Embracing Collaboration, News Groups Push Past Conventions

Executives from Telemundo, Scripps News, CBS News and Stations, Gray Television and SciLine shared the collaborations they’re undertaking and the places they’re taking news content beyond the conventional newscast in a panel at last week’s Programming Everywhere event at the NAB Show.

LAS VEGAS – From bilingual newscasts to different ways of providing national investigative support for local stations, broadcasters are veering away from conventional newscasts and experimenting with their local news content.

These journalistic efforts require collaboration among multiple stations in a group as well as between national and location teams, industry experts said during the Fresh Approaches to the News Franchise panel at TVNewsCheck’s Programming Everywhere event on April 16 at the NAB Show.

Chad Cross

A CBS initiative is its On the Dot brand, which focuses on climate change, Chad Cross, VP, content development at CBS News and Stations, said.

“Everyone knows weather drives viewing of local news,” he said, adding On the Dot doesn’t look like a traditional news story or a science lesson. “It feels very much like you’re going on an adventure.”

The content is longform, typically around nine minutes, and is dropped into local newscasts on CBS’s stations.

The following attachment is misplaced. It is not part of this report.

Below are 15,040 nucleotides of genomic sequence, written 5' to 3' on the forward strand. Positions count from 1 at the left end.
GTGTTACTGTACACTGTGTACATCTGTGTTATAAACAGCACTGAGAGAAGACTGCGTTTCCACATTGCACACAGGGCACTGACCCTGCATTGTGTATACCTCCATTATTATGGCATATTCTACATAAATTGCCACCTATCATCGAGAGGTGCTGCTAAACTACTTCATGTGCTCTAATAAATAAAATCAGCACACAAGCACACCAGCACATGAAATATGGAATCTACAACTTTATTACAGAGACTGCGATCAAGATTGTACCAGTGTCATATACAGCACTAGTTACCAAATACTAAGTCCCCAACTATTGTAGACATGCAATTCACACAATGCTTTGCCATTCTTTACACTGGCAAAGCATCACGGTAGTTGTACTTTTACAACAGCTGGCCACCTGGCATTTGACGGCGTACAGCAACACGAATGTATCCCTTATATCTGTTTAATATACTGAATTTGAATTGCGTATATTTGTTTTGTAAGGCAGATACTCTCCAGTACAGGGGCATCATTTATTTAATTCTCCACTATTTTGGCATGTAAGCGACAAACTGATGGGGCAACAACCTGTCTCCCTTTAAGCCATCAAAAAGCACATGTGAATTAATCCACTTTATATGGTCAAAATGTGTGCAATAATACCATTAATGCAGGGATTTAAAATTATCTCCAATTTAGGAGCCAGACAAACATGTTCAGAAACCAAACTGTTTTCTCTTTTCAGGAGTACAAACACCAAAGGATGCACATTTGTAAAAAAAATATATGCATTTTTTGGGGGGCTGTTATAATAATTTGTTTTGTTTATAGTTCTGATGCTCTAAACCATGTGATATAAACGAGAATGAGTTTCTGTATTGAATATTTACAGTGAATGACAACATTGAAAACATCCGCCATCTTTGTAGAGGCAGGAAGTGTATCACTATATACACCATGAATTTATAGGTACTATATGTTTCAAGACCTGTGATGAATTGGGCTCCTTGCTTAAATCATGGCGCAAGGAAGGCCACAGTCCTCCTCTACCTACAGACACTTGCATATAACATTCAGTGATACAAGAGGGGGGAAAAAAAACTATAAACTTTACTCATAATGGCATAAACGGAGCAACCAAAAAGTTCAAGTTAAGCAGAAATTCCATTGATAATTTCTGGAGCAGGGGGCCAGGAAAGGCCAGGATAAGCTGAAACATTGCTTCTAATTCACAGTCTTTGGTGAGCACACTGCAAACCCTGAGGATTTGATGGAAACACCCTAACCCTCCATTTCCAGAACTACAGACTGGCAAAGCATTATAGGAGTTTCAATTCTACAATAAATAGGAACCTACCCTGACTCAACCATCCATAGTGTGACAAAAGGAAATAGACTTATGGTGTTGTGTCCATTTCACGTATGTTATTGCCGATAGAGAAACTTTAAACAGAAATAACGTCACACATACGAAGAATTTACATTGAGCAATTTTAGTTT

CBS is also focused on data-driven journalism, such as an analysis of FBI data around murder solve rates in the country.

“What we found is if you are a white victim of murder, nationally, the rate of it getting solved is improving,” he said. It is “getting worse at solving” murders of people of color.

That data was shared with CBS stations so they could do their own original reporting and hold their leaders accountable, Cross said. “Every story’s different.”

Jamie Grey

Gray Television’s InvestigateTV focuses on “stories that are going to have an impact on anyone,” said Jamie Grey, managing editor of investigations for InvestigateTV, a half-hour weekend show in its second season.

Data is driving these efforts as well. “With Bridging the Great Health Divide,” the team looked at medical care accessibility on a county-by-county basis in its markets and shared that information with the stations.

“We send out national stories and give the stations the opportunity to run a national story that has impact for them,” Grey said. But at the same time, “we give them the tools” to create a local story in the same vein. The focus is on how to give context for what the information means to viewers, she said.

Typically, there is a longer-form version and a couple of shorter versions, and the stations can choose what they want to run, Grey said. “We can hold them for nine minutes on the ‘national story’ because it’s relatable.”

Scripps News’ In the Loop nightly program dives more deeply into news and showcases reporting from various Scripps stations.

Kate O’Brian

“The journalist is the heart of the E.W. Scripps Company,” said Kate O’Brian, president of Scripps News. When Scripps teams work with local groups, it is “building the sense this is one large journalism organization.”